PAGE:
Mental toughness fuels Kvitova's second Wimbledon title
Petra Kvitova celebrates after winning her second Wimbledon championship.
Karwai Tang / WireImage
Winning her first Grand Slam title three years ago at Wimbledon has made it that much easier for Petra Kvitova to handle the aftermath of her second at the All England Club.
There she was, sitting among yet another group of journalists wanting to ask her, probably, the same questions she had just answered in the roomful she faced minutes before.
It was three hours after she had completely dominated Eugenie Bouchard in the Wimbledon final Saturday - a time frame three times longer than her 6-3, 6-0 victory over the Canadian.
But the 24-year-old Czech player was there smiling, joking and looking like she was reveling in the moment.
''I mean I am enjoying this more already than my first one,'' Kvitova said. ''The first time, I didn't know how it would feel, I didn't know what to expect.''
The expectations were what got to her after her 2011 title win here - on and off the court. People thinking she would win every time she picked up a racket. New sponsor endorsements that took up more of her time, and fan days and media commitments at every tournament she played.
She managed for a time - 2011 was a banner year with six tournament wins, including the season-ending WTA Championships. But frailties began to show in her game, culminating in a poor 2013 at Grand Slams - Wimbledon was the only major at which she reached the quarterfinals - and a slide in the rankings that nearly took her out of the top 10.
It began to make her wonder: Could she win another major?
Enter sports psychologist Michael Safer, who Kvitova calls her ''mental coach.''
He helped make her believe that she could.
''It took a lot of work,'' Kvitova said. ''He helped me to handle the pressure during matches, it was very difficult and something I really needed to learn. I was playing well but something was missing, how I handled the pressure in key moments.''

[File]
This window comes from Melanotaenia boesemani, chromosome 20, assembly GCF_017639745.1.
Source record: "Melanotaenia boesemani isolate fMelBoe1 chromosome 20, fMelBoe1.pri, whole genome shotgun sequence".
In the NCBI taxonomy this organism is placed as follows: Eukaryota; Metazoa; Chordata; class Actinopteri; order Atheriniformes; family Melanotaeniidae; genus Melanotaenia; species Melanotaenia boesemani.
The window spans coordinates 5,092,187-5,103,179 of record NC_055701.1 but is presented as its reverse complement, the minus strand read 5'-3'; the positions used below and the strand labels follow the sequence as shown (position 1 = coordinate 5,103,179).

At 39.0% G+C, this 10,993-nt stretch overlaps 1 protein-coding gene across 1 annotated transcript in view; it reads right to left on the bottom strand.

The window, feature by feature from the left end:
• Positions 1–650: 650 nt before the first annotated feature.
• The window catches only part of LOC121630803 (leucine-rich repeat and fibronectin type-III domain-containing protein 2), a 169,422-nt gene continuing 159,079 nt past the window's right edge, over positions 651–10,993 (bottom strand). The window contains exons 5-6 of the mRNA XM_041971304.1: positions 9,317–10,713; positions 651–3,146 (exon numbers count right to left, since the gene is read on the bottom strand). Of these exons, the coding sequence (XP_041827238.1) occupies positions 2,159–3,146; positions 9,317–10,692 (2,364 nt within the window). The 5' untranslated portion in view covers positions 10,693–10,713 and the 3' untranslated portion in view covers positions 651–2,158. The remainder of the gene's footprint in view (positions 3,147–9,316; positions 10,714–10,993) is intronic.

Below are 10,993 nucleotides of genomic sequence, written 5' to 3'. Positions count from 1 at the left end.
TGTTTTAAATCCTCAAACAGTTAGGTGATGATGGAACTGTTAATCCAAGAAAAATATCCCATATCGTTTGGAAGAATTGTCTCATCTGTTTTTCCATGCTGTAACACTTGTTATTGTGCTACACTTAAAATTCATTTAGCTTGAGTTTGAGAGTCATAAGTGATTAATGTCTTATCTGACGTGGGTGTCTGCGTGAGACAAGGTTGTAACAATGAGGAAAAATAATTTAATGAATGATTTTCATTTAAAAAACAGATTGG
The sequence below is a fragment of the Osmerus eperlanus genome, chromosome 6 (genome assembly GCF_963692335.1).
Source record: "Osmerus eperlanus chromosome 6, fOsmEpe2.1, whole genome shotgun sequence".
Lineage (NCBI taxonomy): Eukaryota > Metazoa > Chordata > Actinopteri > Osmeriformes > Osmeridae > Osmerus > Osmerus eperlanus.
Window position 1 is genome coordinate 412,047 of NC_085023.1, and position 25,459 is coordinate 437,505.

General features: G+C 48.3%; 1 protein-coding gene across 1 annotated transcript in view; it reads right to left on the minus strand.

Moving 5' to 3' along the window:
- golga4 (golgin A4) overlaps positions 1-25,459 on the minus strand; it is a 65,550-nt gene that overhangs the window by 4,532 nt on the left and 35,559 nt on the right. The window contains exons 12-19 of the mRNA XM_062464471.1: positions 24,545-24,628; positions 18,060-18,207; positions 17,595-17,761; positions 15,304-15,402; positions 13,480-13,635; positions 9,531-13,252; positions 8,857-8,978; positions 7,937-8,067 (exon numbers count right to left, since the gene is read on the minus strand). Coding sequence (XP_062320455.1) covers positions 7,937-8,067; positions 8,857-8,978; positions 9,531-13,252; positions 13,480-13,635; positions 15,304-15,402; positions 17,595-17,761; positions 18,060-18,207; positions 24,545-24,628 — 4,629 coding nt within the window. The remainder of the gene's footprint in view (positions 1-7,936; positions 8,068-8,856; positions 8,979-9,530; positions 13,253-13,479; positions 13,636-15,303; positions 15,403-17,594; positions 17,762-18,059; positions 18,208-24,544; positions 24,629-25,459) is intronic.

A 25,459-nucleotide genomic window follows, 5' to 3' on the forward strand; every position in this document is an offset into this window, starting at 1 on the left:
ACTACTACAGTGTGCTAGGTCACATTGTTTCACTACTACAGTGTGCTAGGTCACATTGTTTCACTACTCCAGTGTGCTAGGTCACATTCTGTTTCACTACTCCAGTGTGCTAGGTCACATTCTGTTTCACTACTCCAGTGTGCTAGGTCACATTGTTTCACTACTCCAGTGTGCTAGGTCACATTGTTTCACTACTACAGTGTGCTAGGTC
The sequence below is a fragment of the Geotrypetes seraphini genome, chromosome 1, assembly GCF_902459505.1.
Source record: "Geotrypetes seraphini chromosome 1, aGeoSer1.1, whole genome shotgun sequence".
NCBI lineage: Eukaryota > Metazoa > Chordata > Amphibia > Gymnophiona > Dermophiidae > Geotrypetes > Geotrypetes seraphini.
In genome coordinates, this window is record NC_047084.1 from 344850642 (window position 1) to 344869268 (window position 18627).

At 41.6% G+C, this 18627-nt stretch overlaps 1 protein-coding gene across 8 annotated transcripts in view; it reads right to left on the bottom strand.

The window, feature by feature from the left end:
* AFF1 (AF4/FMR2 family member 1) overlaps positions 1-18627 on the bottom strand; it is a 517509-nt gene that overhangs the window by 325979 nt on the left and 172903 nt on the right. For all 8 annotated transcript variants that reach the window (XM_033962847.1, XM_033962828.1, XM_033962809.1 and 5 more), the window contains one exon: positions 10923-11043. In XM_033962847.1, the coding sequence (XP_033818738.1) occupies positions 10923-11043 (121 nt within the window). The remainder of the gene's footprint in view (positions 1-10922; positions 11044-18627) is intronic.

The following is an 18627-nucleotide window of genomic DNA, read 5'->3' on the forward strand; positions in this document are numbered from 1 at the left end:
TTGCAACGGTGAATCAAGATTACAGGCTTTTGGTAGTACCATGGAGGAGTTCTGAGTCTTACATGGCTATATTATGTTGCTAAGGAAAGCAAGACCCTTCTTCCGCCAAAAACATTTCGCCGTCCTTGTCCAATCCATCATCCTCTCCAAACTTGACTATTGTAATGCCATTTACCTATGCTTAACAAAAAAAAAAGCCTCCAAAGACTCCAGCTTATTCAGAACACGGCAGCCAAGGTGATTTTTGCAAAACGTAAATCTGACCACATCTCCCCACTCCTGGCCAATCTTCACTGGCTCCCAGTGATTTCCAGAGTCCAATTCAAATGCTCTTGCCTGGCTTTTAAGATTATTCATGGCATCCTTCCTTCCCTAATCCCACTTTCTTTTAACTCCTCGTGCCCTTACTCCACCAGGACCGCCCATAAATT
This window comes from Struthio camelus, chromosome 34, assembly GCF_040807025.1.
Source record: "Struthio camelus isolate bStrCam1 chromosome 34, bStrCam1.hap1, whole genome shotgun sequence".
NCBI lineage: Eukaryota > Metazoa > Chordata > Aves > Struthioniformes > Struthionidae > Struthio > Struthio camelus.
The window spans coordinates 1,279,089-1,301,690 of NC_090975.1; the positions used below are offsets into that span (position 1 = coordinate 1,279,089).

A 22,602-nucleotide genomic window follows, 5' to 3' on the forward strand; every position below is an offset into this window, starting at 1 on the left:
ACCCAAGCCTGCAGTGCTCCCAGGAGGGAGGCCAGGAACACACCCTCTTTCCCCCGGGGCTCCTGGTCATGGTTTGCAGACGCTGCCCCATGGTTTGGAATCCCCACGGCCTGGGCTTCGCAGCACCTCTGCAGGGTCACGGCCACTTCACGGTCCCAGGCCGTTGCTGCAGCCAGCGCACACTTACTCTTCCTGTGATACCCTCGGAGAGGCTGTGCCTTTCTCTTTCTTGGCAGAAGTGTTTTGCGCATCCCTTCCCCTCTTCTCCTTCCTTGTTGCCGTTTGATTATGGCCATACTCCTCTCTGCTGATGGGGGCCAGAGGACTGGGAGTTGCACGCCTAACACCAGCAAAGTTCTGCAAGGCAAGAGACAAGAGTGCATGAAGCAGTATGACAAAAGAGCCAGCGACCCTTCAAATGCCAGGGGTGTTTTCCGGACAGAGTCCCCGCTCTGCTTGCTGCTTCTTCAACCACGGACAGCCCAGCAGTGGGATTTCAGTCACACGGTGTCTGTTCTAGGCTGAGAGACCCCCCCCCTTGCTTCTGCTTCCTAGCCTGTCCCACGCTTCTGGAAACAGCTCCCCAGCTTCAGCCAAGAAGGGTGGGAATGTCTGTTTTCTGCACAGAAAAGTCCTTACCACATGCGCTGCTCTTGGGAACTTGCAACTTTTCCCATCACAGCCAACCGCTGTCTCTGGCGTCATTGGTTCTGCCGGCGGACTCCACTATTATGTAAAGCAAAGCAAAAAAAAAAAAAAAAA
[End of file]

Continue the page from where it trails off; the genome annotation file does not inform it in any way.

On Saturday, Kvitova used that mental toughness to transport herself into the ''zone,'' a term often used by athletes to explain how they play above and beyond their usual performance levels.
Certainly the 20-year-old Bouchard witnessed it firsthand.
Dictating points with her big serve, aggressive returns and flat groundstrokes, Kvitova never let Bouchard get into the match. The Canadian looked down at the ground on one occasion and raised two hands as if to ask what could she do next to stop the onslaught.
The answer was nothing.
''She played unbelievable and didn't give me many opportunities to stay in the rally,'' Bouchard said, ''or do what I do.''
Kvitova even surprised herself.
''I mean, a few shots (were) really incredible and I really couldn't believe that I made it actually,'' she said. ''Maybe it was magic.''
Asked to explain the best thing that happened to her after her first win in 2011, she quickly said having a Wimbledon trophy to share with her parents.
And now a second one to take home to the Czech Republic the next time she visits her mother and father. Her dad, Jiri, celebrated his birthday on Sunday.
''I can't say that it's more special,'' she said when asked to explain the difference. ''But definitely after three years to stand here with the trophy again, it's absolutely amazing.''